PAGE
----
By Steve Holland
MILWAUKEE (Reuters) – Republican Ted Cruz won the Wisconsin presidential primary on Tuesday, dealing a blow to front-runner Donald Trump’s hopes of amassing the delegates needed for the party’s nomination ahead of the July convention and boosting the chances of a rare contested convention.
Cruz’s win was a breakthrough for Republican Party forces battling to block the controversial New York billionaire, and it raised the prospect of a prolonged nominating fight that could last to the July convention.
Democratic presidential contender Bernie Sanders also won in Wisconsin, gaining momentum in his fight against front-runner Hillary Clinton and trimming her commanding lead in delegates.
Trump had 737 convention delegates to Cruz’s 481 heading into the vote, leaving him 500 delegates short of the 1,237 needed to become the party’s nominee in the Nov. 8 election. Cruz and Ohio Governor John Kasich, the other remaining Republican contender, hope to stop Trump short of a first-ballot victory and trigger a contested convention.
Cruz, a conservative U.S. senator from Texas, was aided in Wisconsin by the backing of Republican Governor Scott Walker, who had dropped his own presidential bid in September. Party establishment figures, worried that Trump will lead Republicans to a broad defeat in November, have banded together to try to stop him.
The Wisconsin primary followed a difficult week for Trump, who was forced to backtrack after saying women who have abortions should face punishment if the procedure is outlawed, and who voiced support for his campaign manager after he was charged with misdemeanour assault for grabbing a reporter.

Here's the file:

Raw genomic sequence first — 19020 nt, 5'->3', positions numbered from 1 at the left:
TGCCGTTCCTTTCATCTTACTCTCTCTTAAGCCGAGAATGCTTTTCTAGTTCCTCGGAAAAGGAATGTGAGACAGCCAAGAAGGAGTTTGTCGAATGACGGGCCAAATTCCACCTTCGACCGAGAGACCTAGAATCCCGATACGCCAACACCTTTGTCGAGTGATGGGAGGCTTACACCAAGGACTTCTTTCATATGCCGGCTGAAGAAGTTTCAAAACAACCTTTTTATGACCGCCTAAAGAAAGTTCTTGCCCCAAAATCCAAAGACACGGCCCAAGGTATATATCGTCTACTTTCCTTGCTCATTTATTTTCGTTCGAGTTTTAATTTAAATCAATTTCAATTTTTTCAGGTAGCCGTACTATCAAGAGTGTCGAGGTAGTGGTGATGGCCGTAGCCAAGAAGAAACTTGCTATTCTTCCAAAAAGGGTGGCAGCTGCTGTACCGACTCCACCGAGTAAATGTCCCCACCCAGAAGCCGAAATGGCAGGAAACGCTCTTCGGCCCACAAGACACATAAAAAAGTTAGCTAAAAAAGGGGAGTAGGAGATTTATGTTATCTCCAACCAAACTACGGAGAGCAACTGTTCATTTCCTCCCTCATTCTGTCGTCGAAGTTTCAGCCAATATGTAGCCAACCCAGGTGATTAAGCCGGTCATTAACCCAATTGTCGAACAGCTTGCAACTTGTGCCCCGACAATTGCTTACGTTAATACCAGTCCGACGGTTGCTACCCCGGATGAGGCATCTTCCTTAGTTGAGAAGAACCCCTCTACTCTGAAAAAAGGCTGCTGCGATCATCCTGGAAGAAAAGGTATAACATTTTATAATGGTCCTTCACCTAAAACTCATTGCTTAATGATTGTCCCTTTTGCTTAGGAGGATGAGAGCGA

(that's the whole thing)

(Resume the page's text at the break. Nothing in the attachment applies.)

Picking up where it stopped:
A new Reuters/Ipsos poll on Tuesday showed Cruz about even with Trump nationally, with Cruz’s recent gains the first time since November that a Trump rivals has threatened his standing at the head of the Republican pack.
The poll, taken April 1 to 5, showed Cruz winning the support of 35 percent of Republicans to Trump’s 39 percent, within the credibility interval for the survey of 568 Republicans. Cruz and Trump were also briefly about even early last week.
As recently as a month ago, when Senator Marco Rubio was also still a candidate, Cruz trailed Trump by about 20 points.
In the Democratic race, the win for Sanders, a U.S. senator from Vermont, is his sixth in the last seven presidential nominating contests, but he still faces a difficult task to overtake Clinton as the presidential nominating race moves to New York on April 19 and to five other Eastern states on April 26.
(Additional reporting by Eric Beech and Amanda Becker in Washington, Chris Kahn in New York; Writing by John Whitesides; Editing by Leslie Adler)